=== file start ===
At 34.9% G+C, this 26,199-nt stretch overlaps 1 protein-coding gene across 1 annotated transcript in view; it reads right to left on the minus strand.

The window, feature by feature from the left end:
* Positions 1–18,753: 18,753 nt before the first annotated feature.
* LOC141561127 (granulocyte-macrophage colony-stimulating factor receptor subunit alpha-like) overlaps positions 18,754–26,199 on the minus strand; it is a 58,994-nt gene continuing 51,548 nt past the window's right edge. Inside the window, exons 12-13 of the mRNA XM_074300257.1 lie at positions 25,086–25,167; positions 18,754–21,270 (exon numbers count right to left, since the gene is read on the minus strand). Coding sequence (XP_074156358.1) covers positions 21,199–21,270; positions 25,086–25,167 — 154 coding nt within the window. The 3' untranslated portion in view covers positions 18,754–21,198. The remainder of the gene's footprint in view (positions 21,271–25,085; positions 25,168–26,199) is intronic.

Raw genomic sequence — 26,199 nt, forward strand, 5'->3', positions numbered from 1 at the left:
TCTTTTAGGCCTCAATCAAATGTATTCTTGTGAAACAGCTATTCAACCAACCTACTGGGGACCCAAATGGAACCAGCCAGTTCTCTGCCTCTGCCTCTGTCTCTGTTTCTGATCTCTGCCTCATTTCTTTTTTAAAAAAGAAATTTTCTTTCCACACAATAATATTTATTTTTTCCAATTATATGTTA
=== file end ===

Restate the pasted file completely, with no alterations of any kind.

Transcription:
At 34.9% G+C, this 26,199-nt stretch overlaps 1 protein-coding gene across 1 annotated transcript in view; it reads right to left on the minus strand.

The window, feature by feature from the left end:
* Positions 1–18,753: 18,753 nt before the first annotated feature.
* LOC141561127 (granulocyte-macrophage colony-stimulating factor receptor subunit alpha-like) overlaps positions 18,754–26,199 on the minus strand; it is a 58,994-nt gene continuing 51,548 nt past the window's right edge. Inside the window, exons 12-13 of the mRNA XM_074300257.1 lie at positions 25,086–25,167; positions 18,754–21,270 (exon numbers count right to left, since the gene is read on the minus strand). Coding sequence (XP_074156358.1) covers positions 21,199–21,270; positions 25,086–25,167 — 154 coding nt within the window. The 3' untranslated portion in view covers positions 18,754–21,198. The remainder of the gene's footprint in view (positions 21,271–25,085; positions 25,168–26,199) is intronic.

Raw genomic sequence — 26,199 nt, forward strand, 5'->3', positions numbered from 1 at the left:
TCTTTTAGGCCTCAATCAAATGTATTCTTGTGAAACAGCTATTCAACCAACCTACTGGGGACCCAAATGGAACCAGCCAGTTCTCTGCCTCTGCCTCTGTCTCTGTTTCTGATCTCTGCCTCATTTCTTTTTTAAAAAAGAAATTTTCTTTCCACACAATAATATTTATTTTTTCCAATTATATGTTA